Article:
The diagrammed problem involves castling with an opposing rook under the Koko fairy condition (each piece must end up adjacent to another piece when moving).[45] The solution (Black's move being given first per helpmate convention) is:

1. Bg7 h8=R 2. Bf6 Kg6 3. 0-0 Kh7#

where, after 3.0-0, White's rook is not checking the king; a hypothetical capture of the king would result in the rook not being adjacent to any other piece, which is illegal under the Koko condition.

The allowance of castling with a "phantom rook" in handicap games has also been used in joke problems.[citation needed] Many other joke variations on castling are possible.

#### Vertical castling

C. Staugaard
 a b c d e f g h 8 8 7 7 6 6 5 5 4 4 3 3 2 2 1 1 a b c d e f g h
White to play and mate in two

In 1907, C. Staugaard composed a two-mover in which White promotes a pawn to a rook and then castles vertically with the newly promoted rook (placing the king on e3 and the rook on e2), since the rook has not moved. In the position on the right, White plays 1.e8=R, and after the forced move 1...Kxc2 castles vertically with the promoted rook, checkmating Black.

Vertical castling, also known as "Staugaard castling" or "Pam–Krabbé castling", has been used in a few novelty chess problems.[46][47]

Tim Krabbé's 1985 book Chess Curiosities includes a problem featuring vertical castling, along with an incorrect claim that the problem's 1973 publication prompted FIDE to amend the castling laws in 1974 to add the requirement that the king and rook be on the same rank. In reality, the original FIDE Laws from 1930 explicitly stated that castling must be done with a king and a rook on the same rank (traverse in French).[48] It is unclear whether any historically published sets of rules would technically allow such a move.

## Nomenclature

In most European languages, the term for castling is derived from the Persian rukh (e.g. rochieren, rochada, enroque), while queenside and kingside castling are referred to using the adjectives meaning "long" and "short" (or "big" and "small"), respectively.

## References

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2. ^ Article 3.8.2 in FIDE Laws of Chess[1]
3. ^ Pandolfini, Bruce (1992), Pandolfini's Chess Complete: The Most Comprehensive Guide to the Game, from History to Strategy, Simon & Schuster, ISBN 9780671701864, retrieved 13 January 2014
4. ^
5. ^ Article 3.8.2 in FIDE Laws of Chess[1]
6. ^ Korn, Walter (October 1961). "The Rules of Castling" (PDF). Chess Review. Vol. 29. p. 298. Archived (PDF) from the original on 2020-09-18. Retrieved 2022-03-03. on castling, considerable confusion often reigns among beginners
7. ^ a b Timmer, Robert (1997). Startling Castling!. Batsford. pp. 41–51, 149. ISBN 0713481374.
8. ^ Just 2019, chapter 1, section 10I.
9. ^ FIDE 2023, article 4.
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12. ^ (Davidson 1981:48)
13. ^ (Davidson 1981:16)
14. ^ c1, c2, c3, d3, e3, f3, g1, g2, or g3 according to H. J. R. Murray
15. ^ (Sunnucks 1970:66)
16. ^ McCrary, John. "The Evolution of Modern Chess Rules: Castling". US Chess Federation. Retrieved 13 June 2023.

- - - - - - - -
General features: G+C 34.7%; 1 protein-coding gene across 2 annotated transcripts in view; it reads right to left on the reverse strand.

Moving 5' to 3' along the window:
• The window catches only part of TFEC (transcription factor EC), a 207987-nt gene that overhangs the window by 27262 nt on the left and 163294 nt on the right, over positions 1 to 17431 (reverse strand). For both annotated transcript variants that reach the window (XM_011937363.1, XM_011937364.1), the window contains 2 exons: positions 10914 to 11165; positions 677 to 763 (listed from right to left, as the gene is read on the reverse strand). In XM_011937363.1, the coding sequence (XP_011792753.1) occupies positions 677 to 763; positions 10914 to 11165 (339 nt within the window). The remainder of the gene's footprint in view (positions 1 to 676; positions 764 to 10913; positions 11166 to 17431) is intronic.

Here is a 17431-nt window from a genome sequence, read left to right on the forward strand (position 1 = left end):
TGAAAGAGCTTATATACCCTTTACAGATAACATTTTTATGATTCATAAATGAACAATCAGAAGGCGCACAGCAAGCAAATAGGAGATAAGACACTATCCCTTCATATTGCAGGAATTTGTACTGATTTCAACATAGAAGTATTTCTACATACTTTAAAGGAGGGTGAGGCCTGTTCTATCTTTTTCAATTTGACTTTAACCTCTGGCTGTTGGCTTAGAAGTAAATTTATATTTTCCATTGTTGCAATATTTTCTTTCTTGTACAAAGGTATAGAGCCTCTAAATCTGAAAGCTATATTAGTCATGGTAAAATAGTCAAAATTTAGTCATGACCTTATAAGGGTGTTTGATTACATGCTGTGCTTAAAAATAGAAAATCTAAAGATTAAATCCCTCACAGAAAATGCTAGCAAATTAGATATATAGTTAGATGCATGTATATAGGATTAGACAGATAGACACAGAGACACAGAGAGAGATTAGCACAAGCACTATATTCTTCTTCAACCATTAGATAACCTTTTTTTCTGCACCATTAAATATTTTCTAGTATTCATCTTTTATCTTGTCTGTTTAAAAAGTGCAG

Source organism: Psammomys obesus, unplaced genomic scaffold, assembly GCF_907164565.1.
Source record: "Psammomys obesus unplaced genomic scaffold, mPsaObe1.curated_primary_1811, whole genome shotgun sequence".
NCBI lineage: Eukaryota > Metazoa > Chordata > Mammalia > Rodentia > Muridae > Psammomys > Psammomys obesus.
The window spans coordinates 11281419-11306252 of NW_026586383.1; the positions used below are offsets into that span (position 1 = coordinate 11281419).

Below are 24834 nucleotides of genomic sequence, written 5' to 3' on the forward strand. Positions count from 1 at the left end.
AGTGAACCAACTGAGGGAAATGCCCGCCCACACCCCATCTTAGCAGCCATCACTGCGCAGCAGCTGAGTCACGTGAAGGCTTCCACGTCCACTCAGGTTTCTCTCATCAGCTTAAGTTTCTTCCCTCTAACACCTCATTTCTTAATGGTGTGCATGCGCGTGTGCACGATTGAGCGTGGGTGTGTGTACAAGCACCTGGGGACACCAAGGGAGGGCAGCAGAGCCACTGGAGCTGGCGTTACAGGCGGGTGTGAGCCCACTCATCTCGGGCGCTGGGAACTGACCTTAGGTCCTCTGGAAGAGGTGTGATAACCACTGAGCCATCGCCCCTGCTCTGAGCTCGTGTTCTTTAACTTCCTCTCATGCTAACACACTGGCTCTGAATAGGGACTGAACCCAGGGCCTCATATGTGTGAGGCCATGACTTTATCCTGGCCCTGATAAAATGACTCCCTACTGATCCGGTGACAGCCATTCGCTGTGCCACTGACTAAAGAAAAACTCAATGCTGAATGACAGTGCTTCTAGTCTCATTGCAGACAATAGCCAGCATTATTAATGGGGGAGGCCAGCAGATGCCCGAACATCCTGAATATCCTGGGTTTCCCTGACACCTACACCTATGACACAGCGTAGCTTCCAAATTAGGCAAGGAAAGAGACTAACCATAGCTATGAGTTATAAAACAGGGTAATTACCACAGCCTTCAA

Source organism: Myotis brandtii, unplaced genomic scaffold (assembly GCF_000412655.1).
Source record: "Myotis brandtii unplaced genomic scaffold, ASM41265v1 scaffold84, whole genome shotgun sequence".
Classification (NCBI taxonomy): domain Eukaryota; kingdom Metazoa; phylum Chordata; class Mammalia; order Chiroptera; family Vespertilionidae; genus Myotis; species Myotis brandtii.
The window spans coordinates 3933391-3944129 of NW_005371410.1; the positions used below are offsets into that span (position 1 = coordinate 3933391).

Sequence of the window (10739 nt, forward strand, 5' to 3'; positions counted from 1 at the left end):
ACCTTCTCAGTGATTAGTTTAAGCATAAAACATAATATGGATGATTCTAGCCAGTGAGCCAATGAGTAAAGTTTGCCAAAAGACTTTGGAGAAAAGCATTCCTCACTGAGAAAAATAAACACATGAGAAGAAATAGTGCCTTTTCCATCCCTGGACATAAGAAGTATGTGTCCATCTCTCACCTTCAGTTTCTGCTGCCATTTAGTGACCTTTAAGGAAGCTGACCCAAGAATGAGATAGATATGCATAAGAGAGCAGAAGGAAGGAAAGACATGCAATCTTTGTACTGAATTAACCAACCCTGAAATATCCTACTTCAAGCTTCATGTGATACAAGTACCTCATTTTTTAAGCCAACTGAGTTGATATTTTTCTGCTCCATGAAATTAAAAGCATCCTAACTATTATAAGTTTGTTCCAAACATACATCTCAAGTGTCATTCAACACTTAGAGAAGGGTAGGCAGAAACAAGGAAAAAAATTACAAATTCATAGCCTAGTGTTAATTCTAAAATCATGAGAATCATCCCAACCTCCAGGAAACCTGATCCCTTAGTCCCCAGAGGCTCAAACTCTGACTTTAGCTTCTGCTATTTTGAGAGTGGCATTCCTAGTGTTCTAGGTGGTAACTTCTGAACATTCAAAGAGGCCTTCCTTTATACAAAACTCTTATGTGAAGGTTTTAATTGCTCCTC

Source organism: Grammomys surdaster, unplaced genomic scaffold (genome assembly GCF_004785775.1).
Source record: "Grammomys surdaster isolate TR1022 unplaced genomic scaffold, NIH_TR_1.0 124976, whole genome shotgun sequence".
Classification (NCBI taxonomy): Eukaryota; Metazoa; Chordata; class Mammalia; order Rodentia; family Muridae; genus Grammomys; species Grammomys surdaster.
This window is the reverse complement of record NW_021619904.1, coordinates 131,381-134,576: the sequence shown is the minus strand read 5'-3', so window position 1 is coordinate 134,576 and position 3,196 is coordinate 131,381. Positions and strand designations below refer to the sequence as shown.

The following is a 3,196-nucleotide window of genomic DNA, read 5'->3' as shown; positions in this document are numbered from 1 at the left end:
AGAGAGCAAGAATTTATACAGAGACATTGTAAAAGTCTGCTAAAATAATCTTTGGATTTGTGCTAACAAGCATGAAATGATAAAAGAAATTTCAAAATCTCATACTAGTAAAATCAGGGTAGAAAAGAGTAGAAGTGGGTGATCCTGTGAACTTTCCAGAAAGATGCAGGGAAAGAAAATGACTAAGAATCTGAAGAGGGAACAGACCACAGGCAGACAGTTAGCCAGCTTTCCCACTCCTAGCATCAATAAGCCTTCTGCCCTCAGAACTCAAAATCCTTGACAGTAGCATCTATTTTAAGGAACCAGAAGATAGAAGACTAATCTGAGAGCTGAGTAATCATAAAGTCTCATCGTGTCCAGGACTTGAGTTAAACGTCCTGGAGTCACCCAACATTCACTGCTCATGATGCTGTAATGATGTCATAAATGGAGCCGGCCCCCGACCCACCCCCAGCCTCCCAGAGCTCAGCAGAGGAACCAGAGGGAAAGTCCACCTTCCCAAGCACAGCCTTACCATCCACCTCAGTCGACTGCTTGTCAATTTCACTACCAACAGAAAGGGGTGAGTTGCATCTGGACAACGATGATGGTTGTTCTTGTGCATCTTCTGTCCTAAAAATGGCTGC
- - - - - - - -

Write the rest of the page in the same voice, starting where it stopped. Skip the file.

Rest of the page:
17. ^ Stefan Bücker: "Was bedeutet 0-0?" (What does 0-0 mean?), in: Kaissiber, No. 18, 2002, pp.70–71
18. ^
19. ^ Edward Winter, C.N. 5916 – 'Thornton castling trap' (C.N. 4078), 27 December 2008
20. ^ George Huczek (2017). A to Z Chess Tactics. Batsford. pp. 001–349. ISBN 978-1-8499-4446-5.
21. ^ Tim Krabbé, Open chess diary, item 391
22. ^
23. ^ Larry Evans (16 July 1995). "Castling Confuses Even Grandmasters". Sun Sentinel. Archived from the original on 2015-10-15. Retrieved 2015-10-21.
24. ^ "Chess Records". Tim Krabbé. (click on: "Greatest number of castlings")
25. ^
26. ^ Cecil Purdy, "Doesn't Know the Moves!", Chess World, October 1960, p, 198, reproduced by Edward Winter, Chess Notes 9622
27. ^ (Evans 1970:38–39)
28. ^ (Lombardy & Daniels 1975:188)
29. ^
30. ^ Edward Lasker, Chess for Fun and Chess for Blood, Dover Publications, 1962, p. 120.
31. ^
32. ^
33. ^
34. ^ Aramil, William (2008-10-07). The Complete Idiot's Guide to Chess Openings: Discover the First-Move Strategies of Champions. Penguin. ISBN 978-1-4406-5185-4.
35. ^ Bronznik, Valeri (2014-02-18). Techniques of Positional Play: 45 Practical Methods to Gain the Upper Hand in Chess. New In Chess. ISBN 978-90-5691-473-8.
36. ^ "Fischer Random 2: Wesley So tries to castle illegally". chess24.com. Retrieved 2023-08-04.
37. ^ Walker, George (1841). "The Chess Player". p. 74.
38. ^ Abrahams, Gerald (1948), Chess, Teach Yourself Books, English Universities Press, p. 59
39. ^ Kramnik (VladimirKramnik), Vladimir. "Kramnik And AlphaZero: How To Rethink Chess". Chess.com. Retrieved 2020-02-05.
40. ^ "No-Castling Chess: Anand holds Kramnik, wins Sparkassen Trophy". The Times of India. 18 July 2021. Retrieved 27 July 2021.
41. ^ Hornecker, Siegfried. "Study of the Month - A short history of endgame study castling I". ChessBase. Retrieved 1 May 2022.
42. ^ "Codex of Chess Compositions – WFCC, Article 16". World Federation for Chess Composition. Retrieved 7 February 2023.
43. ^ "Yet another chess problem database". Yet another chess problem database. Retrieved 28 March 2022.
44. ^ Hornecker, Siegfried (9 October 2011). "P1204776". Die Schwalbe (in German). Retrieved 13 July 2022.
45. ^ "Chess Problem Fairy Definitions". StrateGems – US Chess Problem Magazine. Retrieved 28 March 2022.
46. ^
47. ^
48. ^ Règle du Jeu d’Échecs de la F. I. D. E. (édition officielle 1930), (in French), FIDE, 1930 (via wikisource)